Indiana Dunes National Lakeshore, 55 miles east of Chicago and connected to it via the South Shore train, covers several parcels along the otherwise industrialized southern coast of Lake Michigan. We pulled into the Dunewood Campground across the road from the Beverly Shores train station and had our pick of sites mid-week. This ample campground sits in a nicely wooded patch of land about a mile inland from the lake. It’s one of the best National Park Service campgrounds we’ve come across, amenity-wise: a 50% discount for America the Beautiful passholders; free hot showers in private, lockable stalls; utility sinks with hot water for washing dishes; and large, level tent pads with food hangers.
Rain threatened overhead but we figured we’d drive down to explore the lakeshore and get our bearings. The view fooled us into thinking we were at the ocean, and we sat on the beach for an hour or so watching the waves and lightning striking off in the distance. Later in the evening it did rain in camp, but we were grateful for the cooling effect it had. Here in mid-July, this is a rather steamy place to be.
We went to the Visitor Center the next morning to watch films on the park’s creation and natural treasures. The dunes formed as the Wisconsin glacier retreated, leaving meltwater behind to create Lake Michigan and the other four Great Lakes. Winds whipped the glacial debris at the southern end of the lake into dunes that, over time, attracted anchoring vegetation.
Because this area is so unique, scientists and concerned citizens began to worry about threats to it as early as 1899. Indiana Dunes State Park opened in 1926, but development pressure from industrial activity in Gary to the west and Michigan City to the east continued to imperil the area. Efforts by groups such as the Save the Dunes Council to expand the protected area paid off in 1966 when additional parcels became part of the National Park Service.
Later, we launched our kayaks in Lake Michigan from the Dunbar access point in the national park not too far from our campground and paddled west into the wind and waves. The waves were large enough to make us feel, once again, like we were at the ocean but small enough to be manageable, and in fact we had great fun. This being a lake, there were no sharks or other dangerous sea creatures to contend with, and fresh water is more pleasant than salt water to boot.
Park materials caution against taking anything but sea kayaks on Lake Michigan (or any of the Great Lakes, for that matter) and advise going out in a wetsuit, but we stayed close enough to shore to remain carefree, and the day was warm and sunny. After paddling past Big Blowout Dune in the state park, hunger finally drove us to turn around and we let the wind and waves propel us back to our launch spot on the beach.
Not too far from Dunbar we found the most delightful house painted the most delightful shade of pink situated on a bluff above the beach along Lakefront Drive. Called the Florida House, it is one of four (out of 14 original) homes built for the 1933 Chicago World’s Fair with the theme “A Century of Progress” and brought here by a developer who wanted to promote Beverly Shores as a planned resort community. The National Park Service now owns the homes and leases them to private residents who are restoring and maintaining them. I fell in love with this modern home, and I now dream of someday building a replica of it somewhere (hey, Dad, are you in?). In the meantime, I’ve added something more achievable to my wish list: to see inside the home. Every October the Park Service offers a tour of the Florida House, so perhaps next year I can snag tickets and come back.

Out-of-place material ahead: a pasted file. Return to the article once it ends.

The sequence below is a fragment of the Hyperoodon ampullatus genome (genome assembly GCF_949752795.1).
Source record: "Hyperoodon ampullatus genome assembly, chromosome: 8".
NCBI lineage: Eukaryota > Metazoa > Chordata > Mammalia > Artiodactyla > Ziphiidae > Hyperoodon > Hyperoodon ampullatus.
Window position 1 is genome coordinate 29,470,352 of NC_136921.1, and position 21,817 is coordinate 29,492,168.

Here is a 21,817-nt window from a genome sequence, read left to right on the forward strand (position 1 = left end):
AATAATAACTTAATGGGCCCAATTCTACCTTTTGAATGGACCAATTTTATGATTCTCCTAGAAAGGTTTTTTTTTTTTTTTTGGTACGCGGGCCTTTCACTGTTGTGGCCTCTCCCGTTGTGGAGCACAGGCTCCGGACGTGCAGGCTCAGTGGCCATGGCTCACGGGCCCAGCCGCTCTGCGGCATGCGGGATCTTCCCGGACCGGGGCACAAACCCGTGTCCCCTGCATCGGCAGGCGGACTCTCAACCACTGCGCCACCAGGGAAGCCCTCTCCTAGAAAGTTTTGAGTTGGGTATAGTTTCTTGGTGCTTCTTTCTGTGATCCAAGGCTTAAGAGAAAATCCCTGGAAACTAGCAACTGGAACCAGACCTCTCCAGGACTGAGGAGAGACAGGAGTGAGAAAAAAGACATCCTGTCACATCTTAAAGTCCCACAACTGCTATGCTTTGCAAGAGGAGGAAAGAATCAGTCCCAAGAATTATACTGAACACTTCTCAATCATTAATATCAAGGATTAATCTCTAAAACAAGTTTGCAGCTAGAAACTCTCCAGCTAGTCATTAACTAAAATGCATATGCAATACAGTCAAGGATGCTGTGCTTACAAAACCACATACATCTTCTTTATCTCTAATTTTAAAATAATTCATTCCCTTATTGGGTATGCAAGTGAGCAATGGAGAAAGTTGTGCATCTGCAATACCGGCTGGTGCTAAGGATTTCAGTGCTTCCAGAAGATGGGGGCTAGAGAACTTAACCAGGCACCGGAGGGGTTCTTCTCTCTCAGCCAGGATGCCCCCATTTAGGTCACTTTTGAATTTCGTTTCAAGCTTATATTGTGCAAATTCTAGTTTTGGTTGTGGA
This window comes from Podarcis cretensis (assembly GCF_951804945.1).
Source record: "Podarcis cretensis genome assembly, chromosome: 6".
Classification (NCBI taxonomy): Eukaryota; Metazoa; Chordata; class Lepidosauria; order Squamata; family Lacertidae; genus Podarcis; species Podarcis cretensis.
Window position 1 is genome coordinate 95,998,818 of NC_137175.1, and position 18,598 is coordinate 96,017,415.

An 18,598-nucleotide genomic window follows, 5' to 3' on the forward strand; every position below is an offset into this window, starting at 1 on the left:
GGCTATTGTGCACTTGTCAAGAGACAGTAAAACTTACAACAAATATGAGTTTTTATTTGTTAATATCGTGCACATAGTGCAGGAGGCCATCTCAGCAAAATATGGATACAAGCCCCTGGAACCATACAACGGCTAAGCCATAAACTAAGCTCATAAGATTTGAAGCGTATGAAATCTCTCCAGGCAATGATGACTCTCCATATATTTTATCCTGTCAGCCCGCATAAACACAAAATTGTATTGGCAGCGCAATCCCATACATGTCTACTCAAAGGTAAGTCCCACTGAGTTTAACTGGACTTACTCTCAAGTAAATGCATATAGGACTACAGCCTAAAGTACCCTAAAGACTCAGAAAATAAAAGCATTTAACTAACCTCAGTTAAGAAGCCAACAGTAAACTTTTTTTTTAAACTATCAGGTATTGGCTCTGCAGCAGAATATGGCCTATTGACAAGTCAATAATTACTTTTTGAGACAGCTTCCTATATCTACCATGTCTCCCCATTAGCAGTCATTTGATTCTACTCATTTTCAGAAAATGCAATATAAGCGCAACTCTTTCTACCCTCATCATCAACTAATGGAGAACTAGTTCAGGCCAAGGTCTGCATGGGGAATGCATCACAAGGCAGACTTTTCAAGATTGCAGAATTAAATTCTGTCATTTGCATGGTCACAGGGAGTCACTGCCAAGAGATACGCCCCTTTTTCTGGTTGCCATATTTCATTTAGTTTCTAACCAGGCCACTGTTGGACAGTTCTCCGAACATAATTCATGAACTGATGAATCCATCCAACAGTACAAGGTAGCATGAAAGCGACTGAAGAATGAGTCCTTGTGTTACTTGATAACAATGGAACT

Later in the afternoon we walked from camp back to the beach to watch the kite surfers. One guy seemed to be struggling out in the water, and through the binoculars we could see that he had lost his board. He eventually made it to shore, but the wind and waves had picked up considerably by then. Local residents and tourists alike all seemed to come out to watch a gorgeous sunset and catch a glimpse of the Chicago skyline off to the west. Our perfect day ended on a bit of a down note as we left the cool breezes behind and arrived to a campground swarming with too many mosquitoes to cook dinner. It was sandwiches in the car and then into the tent.
We had one more day to enjoy Indiana Dunes, so we began with another beach stroll. The breeze had returned with even bigger waves than the day before, making us glad we chose to paddle when we did. This time we noticed dozens of little green frogs hopping among the pebbles near the surf. Many of them leapt into the water only to be thrashed about by the strong waves and killed. We don’t know whether they were on some suicidal spawning mission or simply tried to flee from people walking on the beach without realizing that the powerful surf was more life-threatening.
We drove on to one of the western parcels of Indiana Dunes National Lakeshore and stopped at the Portage Lakefront and Riverwalk for a picnic lunch. Here, we learned about how Bethlehem Steel had dumped toxic waste into the Burns Waterway in the 1960s. The land was later transferred to the Park Service and cleaned up, and revegetation efforts paid off over time as wildlife returned. A small beach, fishing pier and breakwater next to the education center now provide a tidy little recreation area.
In the midst of busy Lake Michigan industry, Indiana Dunes could have ceased to exist as a place of natural beauty, recreation and escape for weary city-dwellers. We are grateful to those who cared enough about this special place to protect and restore it for people like us to enjoy today.